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First Class: The Legacy of Dunbar, America's First Black Public High School (2013)

Author: Alison Stewart [link to author's website]
Publisher: School Review Press
Number of pages: 352 pages

Dunbar High School in Washington, DC defied the odds and, in the process, changed America. In the first half of the twentieth century, Dunbar was an academically elite school, despite being racially segregated by law and existing at the mercy of racist congressmen who held the schools purse strings. These enormous challenges did not stop the local community from rallying for the cause of educating its children. Dunbar attracted an amazing faculty: one early principal was the first black graduate of Harvard, almost all the teachers had graduate degrees, and several earned PhDs, all extraordinary achievements given the Jim Crow laws of the times. Over the schools first eighty years, these teachers developed generations of highly educated, high achieving African Americans, groundbreakers that included the first black member of a presidential cabinet, the first black graduate of the US Naval Academy, the first black army general, the creator of the modern blood bank, the first black Attorney General, the legal mastermind behind school desegregation, and hundreds of educators. By the 1950s, Dunbar was sending 80 percent of its students to college. Today, as with many urban public schools, there are Dunbar students who struggle with academics. First Class tells the rich history of Dunbars rise to excellence and its current path to resurgence.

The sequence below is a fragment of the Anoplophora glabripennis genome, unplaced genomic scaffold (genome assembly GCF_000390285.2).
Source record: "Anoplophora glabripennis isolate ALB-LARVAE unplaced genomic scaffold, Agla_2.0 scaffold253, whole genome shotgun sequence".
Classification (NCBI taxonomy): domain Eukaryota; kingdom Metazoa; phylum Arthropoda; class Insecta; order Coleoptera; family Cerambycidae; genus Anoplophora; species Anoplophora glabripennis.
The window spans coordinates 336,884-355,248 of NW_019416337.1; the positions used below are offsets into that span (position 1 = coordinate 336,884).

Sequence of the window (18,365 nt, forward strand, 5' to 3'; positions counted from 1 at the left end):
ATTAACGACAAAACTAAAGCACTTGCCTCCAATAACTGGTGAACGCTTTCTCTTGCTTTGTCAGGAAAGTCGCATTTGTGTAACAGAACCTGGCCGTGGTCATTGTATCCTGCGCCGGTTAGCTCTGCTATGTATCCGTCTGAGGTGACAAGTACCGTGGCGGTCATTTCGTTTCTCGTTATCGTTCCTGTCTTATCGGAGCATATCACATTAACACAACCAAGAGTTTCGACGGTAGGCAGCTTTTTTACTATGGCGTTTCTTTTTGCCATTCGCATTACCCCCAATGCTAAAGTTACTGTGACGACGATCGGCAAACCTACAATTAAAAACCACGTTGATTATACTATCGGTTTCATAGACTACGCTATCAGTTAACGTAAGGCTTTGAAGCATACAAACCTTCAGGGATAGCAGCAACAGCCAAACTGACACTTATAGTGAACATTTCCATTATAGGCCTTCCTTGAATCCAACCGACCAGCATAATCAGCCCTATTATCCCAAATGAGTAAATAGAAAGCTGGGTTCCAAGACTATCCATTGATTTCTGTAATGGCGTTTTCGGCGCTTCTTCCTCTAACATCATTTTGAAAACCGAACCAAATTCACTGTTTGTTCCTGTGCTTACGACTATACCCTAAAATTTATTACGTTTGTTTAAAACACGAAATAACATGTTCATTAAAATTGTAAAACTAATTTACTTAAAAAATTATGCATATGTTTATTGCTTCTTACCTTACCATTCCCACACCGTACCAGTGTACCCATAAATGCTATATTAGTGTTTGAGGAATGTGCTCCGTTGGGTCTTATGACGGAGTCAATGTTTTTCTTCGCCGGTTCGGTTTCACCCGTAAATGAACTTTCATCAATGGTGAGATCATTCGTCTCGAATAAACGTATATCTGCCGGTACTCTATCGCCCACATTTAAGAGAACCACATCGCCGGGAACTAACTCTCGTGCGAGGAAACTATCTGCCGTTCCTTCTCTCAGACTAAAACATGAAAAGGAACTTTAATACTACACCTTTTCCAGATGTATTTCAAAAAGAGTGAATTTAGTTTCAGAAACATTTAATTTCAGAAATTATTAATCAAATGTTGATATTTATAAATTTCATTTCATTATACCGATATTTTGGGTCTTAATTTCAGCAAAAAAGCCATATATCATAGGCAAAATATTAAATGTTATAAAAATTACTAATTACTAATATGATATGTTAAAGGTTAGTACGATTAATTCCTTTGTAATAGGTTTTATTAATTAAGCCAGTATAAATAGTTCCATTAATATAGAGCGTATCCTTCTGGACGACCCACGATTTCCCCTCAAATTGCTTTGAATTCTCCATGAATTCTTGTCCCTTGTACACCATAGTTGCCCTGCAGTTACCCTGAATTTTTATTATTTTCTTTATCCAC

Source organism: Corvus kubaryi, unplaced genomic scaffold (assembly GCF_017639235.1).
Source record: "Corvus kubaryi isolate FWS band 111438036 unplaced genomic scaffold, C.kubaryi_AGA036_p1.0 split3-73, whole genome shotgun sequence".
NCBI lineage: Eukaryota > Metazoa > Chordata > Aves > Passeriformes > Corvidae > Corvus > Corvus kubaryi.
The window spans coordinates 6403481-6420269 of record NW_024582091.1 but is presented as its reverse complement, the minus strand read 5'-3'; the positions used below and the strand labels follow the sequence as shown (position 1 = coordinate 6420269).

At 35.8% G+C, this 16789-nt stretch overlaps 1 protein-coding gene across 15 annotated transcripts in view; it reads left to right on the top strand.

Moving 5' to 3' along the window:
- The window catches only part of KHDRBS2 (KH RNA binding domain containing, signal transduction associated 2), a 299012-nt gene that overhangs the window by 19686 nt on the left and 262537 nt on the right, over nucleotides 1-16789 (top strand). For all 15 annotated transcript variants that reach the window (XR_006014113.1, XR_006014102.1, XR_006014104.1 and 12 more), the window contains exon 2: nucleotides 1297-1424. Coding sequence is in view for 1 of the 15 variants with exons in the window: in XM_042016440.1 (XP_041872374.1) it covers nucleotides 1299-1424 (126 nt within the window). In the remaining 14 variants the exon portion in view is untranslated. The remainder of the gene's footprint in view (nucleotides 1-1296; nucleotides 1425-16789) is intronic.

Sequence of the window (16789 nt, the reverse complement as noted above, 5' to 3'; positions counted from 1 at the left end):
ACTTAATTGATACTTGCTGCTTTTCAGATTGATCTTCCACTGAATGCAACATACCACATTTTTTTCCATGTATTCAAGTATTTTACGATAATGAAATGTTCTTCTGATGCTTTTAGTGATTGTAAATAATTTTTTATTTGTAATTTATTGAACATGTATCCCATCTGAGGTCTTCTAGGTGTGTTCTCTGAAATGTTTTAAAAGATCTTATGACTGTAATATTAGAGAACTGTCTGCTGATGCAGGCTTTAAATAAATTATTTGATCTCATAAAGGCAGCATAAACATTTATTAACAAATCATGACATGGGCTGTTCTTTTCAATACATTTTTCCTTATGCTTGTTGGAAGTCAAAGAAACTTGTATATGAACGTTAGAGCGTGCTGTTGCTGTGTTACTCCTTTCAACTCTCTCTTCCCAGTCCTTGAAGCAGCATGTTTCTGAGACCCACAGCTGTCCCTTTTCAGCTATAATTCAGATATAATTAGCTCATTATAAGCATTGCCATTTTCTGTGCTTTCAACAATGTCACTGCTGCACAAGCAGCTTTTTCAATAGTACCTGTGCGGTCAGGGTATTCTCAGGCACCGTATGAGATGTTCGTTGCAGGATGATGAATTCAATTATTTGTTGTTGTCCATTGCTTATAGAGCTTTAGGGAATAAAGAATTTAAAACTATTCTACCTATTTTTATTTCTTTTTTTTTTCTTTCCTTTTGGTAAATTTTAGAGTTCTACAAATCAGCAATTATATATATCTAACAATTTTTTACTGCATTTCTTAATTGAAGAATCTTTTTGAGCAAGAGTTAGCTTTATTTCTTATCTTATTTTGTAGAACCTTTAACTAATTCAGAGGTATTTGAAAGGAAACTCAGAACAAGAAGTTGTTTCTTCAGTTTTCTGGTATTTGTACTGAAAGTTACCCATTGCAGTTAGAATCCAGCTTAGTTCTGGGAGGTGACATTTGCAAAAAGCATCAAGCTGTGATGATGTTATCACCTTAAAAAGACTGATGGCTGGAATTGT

ISBN 13: 978-1613740095